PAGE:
Sunday, July 14, 2024

Virgin Galactic carries its first tourist passengers to the edge of space

After years of delays, Virgin Galactic has finally carried its first tourist passengers to the edge of space. The mission achieved multiple historic milestones, showcasing how Virgin Galactic spaceflights are broadening access to space for a diverse, global community of astronauts.

The Galactic 02 flight is the second commercial flight by Virgin Galactic and the first for members of the general public who were not there to carry out specific tasks. The mission flew three private astronauts on a suborbital spaceflight aboard Virgin Galactic’s reusable space plane, VSS Unity.

The spaceplane attached to the carrier mothership VSS Eve lifted off from Spaceport America in the state of New Mexico at 8:30 am MDT. Shortly after the takeoff, the Unity rocket ship separated from Eve as planned and then fired its hybrid rocket motor, propelling it to a speed of Mach 3 to fly the crew to suborbital space, reaching a maximum altitude of roughly 55 miles (88 km).

A short time later, the passengers were given the all-clear to unbuckle and enjoy zero gravity. After that, it made an unpowered reentry and successfully landed back at Spaceport America at 9:30 am MDT – just over an hour after taking off.

In total, six people flew to space aboard VSS Unity. In addition to the three private passengers – British former Olympiad Jon Goodwin, Keisha Schahaff, and Anastatia Mayers, a mother and daughter from Antigua and Barbuda – aboard the spacecraft were the space plane’s commander C.J. Sturckow, pilot Kelly Latimer, and Astronaut Instructor Beth Moses.

The former Olympian Mr. Goodwin bought his Virgin Galactic flight ticket in 2005. He became the second person with Parkinson’s disease to go to space. Schahaff and Mayers won their tickets in a competition and became the first mother-daughter duo to fly to space together.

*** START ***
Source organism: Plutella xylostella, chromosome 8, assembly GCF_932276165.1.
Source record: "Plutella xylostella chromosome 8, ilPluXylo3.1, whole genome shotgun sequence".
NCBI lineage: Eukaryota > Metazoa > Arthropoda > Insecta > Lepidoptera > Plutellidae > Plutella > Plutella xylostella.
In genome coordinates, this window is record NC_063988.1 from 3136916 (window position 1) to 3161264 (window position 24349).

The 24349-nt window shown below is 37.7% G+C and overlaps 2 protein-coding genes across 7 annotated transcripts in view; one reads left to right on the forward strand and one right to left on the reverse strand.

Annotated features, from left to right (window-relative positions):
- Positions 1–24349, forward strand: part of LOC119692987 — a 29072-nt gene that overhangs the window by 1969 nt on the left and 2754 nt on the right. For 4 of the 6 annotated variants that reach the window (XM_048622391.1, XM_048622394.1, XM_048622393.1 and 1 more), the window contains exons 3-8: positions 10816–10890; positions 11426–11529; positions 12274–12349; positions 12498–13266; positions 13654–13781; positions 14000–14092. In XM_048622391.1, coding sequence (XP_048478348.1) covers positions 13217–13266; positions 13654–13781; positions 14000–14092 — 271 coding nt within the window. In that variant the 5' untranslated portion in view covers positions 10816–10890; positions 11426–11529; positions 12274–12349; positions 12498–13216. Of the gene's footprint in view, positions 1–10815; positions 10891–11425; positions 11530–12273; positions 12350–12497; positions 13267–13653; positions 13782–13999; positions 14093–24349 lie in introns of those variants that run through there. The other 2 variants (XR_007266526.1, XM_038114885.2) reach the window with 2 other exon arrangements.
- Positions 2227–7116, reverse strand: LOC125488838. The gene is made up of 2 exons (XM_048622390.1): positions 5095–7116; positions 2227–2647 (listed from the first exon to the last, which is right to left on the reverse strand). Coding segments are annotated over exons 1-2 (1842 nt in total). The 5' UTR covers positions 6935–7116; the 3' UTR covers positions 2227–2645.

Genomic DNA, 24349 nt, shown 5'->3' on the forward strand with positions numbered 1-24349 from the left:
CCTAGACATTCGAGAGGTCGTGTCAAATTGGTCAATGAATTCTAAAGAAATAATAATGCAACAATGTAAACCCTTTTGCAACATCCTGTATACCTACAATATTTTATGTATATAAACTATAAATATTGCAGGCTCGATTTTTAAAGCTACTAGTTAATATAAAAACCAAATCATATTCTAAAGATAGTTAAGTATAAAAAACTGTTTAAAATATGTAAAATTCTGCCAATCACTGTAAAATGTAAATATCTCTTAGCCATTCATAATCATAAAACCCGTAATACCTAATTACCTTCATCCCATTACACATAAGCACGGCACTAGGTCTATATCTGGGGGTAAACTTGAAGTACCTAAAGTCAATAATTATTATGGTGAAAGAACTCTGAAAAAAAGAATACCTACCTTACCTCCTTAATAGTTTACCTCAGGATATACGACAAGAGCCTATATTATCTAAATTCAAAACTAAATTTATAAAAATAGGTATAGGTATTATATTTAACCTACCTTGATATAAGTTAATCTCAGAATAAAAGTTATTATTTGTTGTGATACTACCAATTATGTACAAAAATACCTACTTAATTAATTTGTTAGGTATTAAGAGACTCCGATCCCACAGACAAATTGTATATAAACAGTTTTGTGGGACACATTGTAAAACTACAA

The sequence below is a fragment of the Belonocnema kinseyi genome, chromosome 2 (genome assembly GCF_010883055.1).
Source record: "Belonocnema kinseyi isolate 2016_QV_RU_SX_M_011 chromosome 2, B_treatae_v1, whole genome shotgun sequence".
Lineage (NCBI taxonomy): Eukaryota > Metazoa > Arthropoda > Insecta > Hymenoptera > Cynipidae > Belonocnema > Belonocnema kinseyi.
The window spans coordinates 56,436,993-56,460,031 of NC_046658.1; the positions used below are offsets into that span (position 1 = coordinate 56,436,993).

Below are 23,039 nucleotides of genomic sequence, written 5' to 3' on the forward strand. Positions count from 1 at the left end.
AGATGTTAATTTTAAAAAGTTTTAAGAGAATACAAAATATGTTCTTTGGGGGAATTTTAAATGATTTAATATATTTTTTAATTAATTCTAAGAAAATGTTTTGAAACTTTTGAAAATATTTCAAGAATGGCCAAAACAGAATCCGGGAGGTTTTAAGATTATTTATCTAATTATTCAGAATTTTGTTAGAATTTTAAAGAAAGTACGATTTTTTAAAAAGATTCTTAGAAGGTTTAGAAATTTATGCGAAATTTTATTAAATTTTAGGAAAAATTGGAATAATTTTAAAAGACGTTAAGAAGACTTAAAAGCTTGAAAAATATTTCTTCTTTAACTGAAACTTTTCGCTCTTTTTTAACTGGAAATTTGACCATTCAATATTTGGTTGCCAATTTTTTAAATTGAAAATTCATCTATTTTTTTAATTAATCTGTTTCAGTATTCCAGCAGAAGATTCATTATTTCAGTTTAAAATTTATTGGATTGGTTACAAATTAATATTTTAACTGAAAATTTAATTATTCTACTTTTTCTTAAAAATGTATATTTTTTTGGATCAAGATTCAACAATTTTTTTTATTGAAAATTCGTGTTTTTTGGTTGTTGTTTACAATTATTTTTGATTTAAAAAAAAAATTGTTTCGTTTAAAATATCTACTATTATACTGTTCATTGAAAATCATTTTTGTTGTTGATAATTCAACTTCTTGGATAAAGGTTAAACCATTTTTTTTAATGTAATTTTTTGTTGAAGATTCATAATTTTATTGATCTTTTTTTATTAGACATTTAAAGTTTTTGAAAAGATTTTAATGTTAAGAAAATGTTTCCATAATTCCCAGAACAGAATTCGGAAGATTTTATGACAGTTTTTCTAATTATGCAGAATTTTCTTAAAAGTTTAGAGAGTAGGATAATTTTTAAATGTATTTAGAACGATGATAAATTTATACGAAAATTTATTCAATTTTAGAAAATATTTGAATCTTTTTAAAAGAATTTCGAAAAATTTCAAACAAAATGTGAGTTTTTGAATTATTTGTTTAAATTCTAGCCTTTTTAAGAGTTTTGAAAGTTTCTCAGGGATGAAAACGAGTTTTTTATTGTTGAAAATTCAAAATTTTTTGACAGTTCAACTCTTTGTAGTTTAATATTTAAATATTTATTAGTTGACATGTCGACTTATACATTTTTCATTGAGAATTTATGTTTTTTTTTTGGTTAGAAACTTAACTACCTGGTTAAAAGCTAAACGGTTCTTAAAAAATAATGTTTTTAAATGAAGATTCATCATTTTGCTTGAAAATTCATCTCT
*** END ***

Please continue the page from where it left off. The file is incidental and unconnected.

Additionally, the company claims to have achieved the first female astronauts from the Caribbean, the most women flown in a single space mission, the youngest person to go to space, the first Olympian to go to space, the first majority female spaceflight, the sixth and seventh Black women to go to space, and third oldest person to go to space.

“Today, Virgin Galactic took another historic leap forward by flying our first private astronaut mission and demonstrating how our spaceflights will broaden access to space,” Virgin Galactic’s CEO, Michael Colglazier, said in a statement. “Jon, Keisha, and Ana each embody our fundamental belief that space is for everyone, and we are proud that today’s flight has inspired people and communities around the world. This is just the beginning, as we plan to continue flying monthly spaceflights while also developing our Delta Class production spaceships to scale our business.”

“It is a surreal and humbling experience to have flown Unity today. The wonder and excitement of spaceflight never lose its magic. I had the honor of being joined in the cockpit by Kelly Latimer, one of the first female commercial spaceship pilots. I’m proud of the work we’re doing here at Virgin Galactic to fly more people to space,” said CJ Sturckow, VSS Unity Commander.

The company will now proceed with post-flight inspections and analysis in preparation for the next commercial space mission, ‘Galactic 03,’ which is planned for September in a continuation of Virgin Galactic’s monthly flight cadence.